But Aromanticism isn’t about disinterest. “It’s admitting that you still desperately crave affection, even if you’re not fully capable of returning it,” Sumney says. On lead single and album standout “Doomed,” Sumney asks, “Am I vital if my heart is idle? Am I doomed?” His icy falsetto thaws ever so slightly as he shifts his concerns from the personal to the theological: “If lovelessness is Godlessness, will you cast me by the wayside?” That dilemma—reflected in a video which depicts bodies suspended in tanks of water, unable to touch—is twofold: desiring what feels out of reach, and a sense of outsiderism that accompanies a life lived alone.

“[Our desire for love] is genetic. It’s innate. It’s social. It’s so many things. But it’s complicated, because there are many of us who feel uncomfortable with other people, or in the presence of other people, and that’s a hard place to be,” Sumney says. “The loneliness that comes with that—apart from it being it innate—is pyscho-social.”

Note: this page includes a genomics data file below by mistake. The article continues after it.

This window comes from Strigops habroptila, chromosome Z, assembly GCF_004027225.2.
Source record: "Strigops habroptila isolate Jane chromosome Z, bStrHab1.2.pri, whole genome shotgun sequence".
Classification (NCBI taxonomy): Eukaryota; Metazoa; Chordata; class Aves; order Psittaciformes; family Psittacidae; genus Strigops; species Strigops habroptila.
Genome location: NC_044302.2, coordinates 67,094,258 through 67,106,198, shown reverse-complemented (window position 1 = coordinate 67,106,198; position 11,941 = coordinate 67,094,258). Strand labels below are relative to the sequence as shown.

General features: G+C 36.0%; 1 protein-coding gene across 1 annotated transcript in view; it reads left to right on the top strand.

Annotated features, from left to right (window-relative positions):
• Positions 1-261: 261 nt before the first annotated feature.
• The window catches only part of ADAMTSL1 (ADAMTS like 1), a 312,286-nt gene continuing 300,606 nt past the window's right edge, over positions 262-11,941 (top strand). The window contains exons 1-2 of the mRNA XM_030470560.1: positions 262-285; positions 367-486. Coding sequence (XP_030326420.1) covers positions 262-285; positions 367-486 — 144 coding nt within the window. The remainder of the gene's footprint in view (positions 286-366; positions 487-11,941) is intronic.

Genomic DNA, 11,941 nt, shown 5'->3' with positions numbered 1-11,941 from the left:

That feeling of “other” extends into this music as well. Sumney says he feels “sonically alienated” in terms of his production style. There’s a constant push or pressure for him to make music that sounds more generic, or is more in the vein of today’s hits. So far, he’s refused. On Aromanticism, his songs bend toward an ethereal sparseness, translating his own inner emptiness into sound. For all their spareness, the songs on Aromanticism have a palpable weight; but the heaviness comes from the lyrics, and Sumney’s savvy use of silence. An early version of “Indulge Me,” which now consists of little more than acoustic guitar and starry synth, featured a piano line that was removed at the last minute. Sumney originally imagined “Doomed” with a horn arrangement, but his quest to embrace minimalism led him to cut it.